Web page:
The mean filter is a simple sliding-window spatial filter that replaces the center value in the window with the average (mean) of all the pixel values in the window. The window, or kernel, is usually square but can be any shape. An example of mean filtering of a single 3x3 window of values is shown below.
5 + 3 + 6 + 2 + 1 + 9 + 8 + 4 + 7 = 45
45 / 9 = 5
Center value (previously 1) is replaced by the mean of all nine values (5).
The median filter is also a sliding-window spatial filter, but it replaces the center value in the window with the median of all the pixel values in the window. As for the mean filter, the kernel is usually square but can be any shape. An example of median filtering of a single 3x3 window of values is shown below.
0, 2, 3, 3, 4, 6, 10, 15, 97
Center value (previously 97) is replaced by the median of all nine values (4).
Note that for the first (top) example, the median filter would also return a value of 5, since the ordered values are 1, 2, 3, 4, 5, 6, 7, 8, 9. For the second (bottom) example, though, the mean filter returns the value 16 since the sum of the nine values in the window is 144 and 144 / 9 = 16. This illustrates one of the celebrated features of the median filter: its ability to remove 'impulse' noise (outlying values, either high or low). The median filter is also widely claimed to be 'edge-preserving' since it theoretically preserves step edges without blurring. However, in the presence of noise it does blur edges in images slightly.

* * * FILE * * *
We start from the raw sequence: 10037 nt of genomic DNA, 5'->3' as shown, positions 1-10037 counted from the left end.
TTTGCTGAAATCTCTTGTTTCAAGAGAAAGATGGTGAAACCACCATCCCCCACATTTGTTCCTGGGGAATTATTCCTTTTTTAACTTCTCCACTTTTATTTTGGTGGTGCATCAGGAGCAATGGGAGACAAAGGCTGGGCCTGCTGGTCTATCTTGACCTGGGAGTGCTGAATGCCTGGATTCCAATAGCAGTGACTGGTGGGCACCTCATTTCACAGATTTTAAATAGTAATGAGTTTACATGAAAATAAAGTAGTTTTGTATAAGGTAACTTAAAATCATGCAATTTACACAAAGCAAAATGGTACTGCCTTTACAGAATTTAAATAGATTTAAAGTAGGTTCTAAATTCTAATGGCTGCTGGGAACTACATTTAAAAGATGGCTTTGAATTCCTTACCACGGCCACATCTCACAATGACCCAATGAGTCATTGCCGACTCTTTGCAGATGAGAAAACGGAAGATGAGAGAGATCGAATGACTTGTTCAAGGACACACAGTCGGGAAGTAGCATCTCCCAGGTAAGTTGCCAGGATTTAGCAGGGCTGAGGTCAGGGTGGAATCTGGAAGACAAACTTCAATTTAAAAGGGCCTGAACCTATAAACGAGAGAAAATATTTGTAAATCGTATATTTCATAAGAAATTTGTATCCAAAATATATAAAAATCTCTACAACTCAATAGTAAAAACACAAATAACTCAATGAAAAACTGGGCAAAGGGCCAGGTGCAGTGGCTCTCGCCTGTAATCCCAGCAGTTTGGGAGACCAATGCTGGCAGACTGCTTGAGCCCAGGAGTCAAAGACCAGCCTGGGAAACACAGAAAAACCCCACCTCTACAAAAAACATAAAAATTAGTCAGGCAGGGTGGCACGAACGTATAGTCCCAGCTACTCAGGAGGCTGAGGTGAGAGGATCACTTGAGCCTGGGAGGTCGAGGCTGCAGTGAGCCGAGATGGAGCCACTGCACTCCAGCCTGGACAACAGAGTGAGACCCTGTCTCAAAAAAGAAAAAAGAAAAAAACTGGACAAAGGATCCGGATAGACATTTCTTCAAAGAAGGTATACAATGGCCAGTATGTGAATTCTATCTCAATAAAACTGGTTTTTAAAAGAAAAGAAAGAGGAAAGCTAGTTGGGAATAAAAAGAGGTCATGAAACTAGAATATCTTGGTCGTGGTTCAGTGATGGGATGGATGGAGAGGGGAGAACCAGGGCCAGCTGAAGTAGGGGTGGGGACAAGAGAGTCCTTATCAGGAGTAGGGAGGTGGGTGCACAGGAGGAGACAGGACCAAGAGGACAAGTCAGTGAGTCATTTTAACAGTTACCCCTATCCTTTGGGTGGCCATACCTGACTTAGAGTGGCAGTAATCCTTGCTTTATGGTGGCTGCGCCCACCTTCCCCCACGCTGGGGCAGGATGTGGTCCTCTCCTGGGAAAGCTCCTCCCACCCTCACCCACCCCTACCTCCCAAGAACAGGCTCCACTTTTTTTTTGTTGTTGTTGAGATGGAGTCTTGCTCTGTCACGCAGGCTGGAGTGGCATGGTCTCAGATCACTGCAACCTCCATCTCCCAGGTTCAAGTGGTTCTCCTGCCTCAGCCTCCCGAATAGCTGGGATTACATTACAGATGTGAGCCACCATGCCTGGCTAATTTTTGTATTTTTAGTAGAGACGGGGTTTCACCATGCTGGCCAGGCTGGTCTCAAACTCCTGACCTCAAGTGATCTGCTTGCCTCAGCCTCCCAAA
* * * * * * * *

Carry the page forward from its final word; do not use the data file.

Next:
Kenneth R. Castleman, Digital Image Processing. Prentice Hall, 1996.
Anil K. Jain, Fundamentals of Digital Image Processing. Prentice Hall, 1989.
William K. Pratt, Digital Image Processing. Wiley, 1991.
Rafael C. Gonzalez and Richard E. Woods, Digital Image Processing. Addison-Wesley, 1992.
I. Pitas and A. N. Venetsanopoulos, Nonlinear Digital Filters: Principles and Applications. Kluwer Academic, 1990.
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